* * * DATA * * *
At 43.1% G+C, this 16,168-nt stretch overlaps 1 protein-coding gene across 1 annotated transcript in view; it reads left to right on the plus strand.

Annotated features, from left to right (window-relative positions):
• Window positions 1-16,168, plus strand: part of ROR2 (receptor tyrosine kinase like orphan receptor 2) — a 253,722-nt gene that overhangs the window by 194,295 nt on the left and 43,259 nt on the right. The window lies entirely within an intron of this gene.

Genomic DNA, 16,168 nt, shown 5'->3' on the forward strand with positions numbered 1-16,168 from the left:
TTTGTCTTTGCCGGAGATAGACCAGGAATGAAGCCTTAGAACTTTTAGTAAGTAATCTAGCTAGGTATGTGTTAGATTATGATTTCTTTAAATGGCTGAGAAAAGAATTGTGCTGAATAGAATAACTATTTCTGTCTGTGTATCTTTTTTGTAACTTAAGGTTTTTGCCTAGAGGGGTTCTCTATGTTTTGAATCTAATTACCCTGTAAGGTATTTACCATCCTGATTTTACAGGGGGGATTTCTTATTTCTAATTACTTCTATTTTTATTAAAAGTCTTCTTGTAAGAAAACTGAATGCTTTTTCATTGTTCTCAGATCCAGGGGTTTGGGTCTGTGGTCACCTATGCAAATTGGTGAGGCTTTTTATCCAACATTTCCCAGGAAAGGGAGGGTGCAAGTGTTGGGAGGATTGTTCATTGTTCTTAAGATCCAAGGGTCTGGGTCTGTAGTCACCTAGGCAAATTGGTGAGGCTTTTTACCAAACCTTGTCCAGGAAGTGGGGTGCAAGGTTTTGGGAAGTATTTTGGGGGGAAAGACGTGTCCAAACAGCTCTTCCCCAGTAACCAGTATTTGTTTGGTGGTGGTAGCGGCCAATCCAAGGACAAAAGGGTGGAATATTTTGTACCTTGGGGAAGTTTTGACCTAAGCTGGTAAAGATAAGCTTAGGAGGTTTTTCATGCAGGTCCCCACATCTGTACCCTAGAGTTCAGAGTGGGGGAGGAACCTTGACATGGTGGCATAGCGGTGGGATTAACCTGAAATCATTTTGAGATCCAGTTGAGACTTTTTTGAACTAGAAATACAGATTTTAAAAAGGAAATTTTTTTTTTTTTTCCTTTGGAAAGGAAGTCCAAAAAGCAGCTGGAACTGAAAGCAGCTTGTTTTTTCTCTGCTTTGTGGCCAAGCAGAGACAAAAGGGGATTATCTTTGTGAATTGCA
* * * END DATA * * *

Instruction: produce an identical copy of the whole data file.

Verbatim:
At 43.1% G+C, this 16,168-nt stretch overlaps 1 protein-coding gene across 1 annotated transcript in view; it reads left to right on the plus strand.

Annotated features, from left to right (window-relative positions):
• Window positions 1-16,168, plus strand: part of ROR2 (receptor tyrosine kinase like orphan receptor 2) — a 253,722-nt gene that overhangs the window by 194,295 nt on the left and 43,259 nt on the right. The window lies entirely within an intron of this gene.

Genomic DNA, 16,168 nt, shown 5'->3' on the forward strand with positions numbered 1-16,168 from the left:
TTTGTCTTTGCCGGAGATAGACCAGGAATGAAGCCTTAGAACTTTTAGTAAGTAATCTAGCTAGGTATGTGTTAGATTATGATTTCTTTAAATGGCTGAGAAAAGAATTGTGCTGAATAGAATAACTATTTCTGTCTGTGTATCTTTTTTGTAACTTAAGGTTTTTGCCTAGAGGGGTTCTCTATGTTTTGAATCTAATTACCCTGTAAGGTATTTACCATCCTGATTTTACAGGGGGGATTTCTTATTTCTAATTACTTCTATTTTTATTAAAAGTCTTCTTGTAAGAAAACTGAATGCTTTTTCATTGTTCTCAGATCCAGGGGTTTGGGTCTGTGGTCACCTATGCAAATTGGTGAGGCTTTTTATCCAACATTTCCCAGGAAAGGGAGGGTGCAAGTGTTGGGAGGATTGTTCATTGTTCTTAAGATCCAAGGGTCTGGGTCTGTAGTCACCTAGGCAAATTGGTGAGGCTTTTTACCAAACCTTGTCCAGGAAGTGGGGTGCAAGGTTTTGGGAAGTATTTTGGGGGGAAAGACGTGTCCAAACAGCTCTTCCCCAGTAACCAGTATTTGTTTGGTGGTGGTAGCGGCCAATCCAAGGACAAAAGGGTGGAATATTTTGTACCTTGGGGAAGTTTTGACCTAAGCTGGTAAAGATAAGCTTAGGAGGTTTTTCATGCAGGTCCCCACATCTGTACCCTAGAGTTCAGAGTGGGGGAGGAACCTTGACATGGTGGCATAGCGGTGGGATTAACCTGAAATCATTTTGAGATCCAGTTGAGACTTTTTTGAACTAGAAATACAGATTTTAAAAAGGAAATTTTTTTTTTTTTTCCTTTGGAAAGGAAGTCCAAAAAGCAGCTGGAACTGAAAGCAGCTTGTTTTTTCTCTGCTTTGTGGCCAAGCAGAGACAAAAGGGGATTATCTTTGTGAATTGCA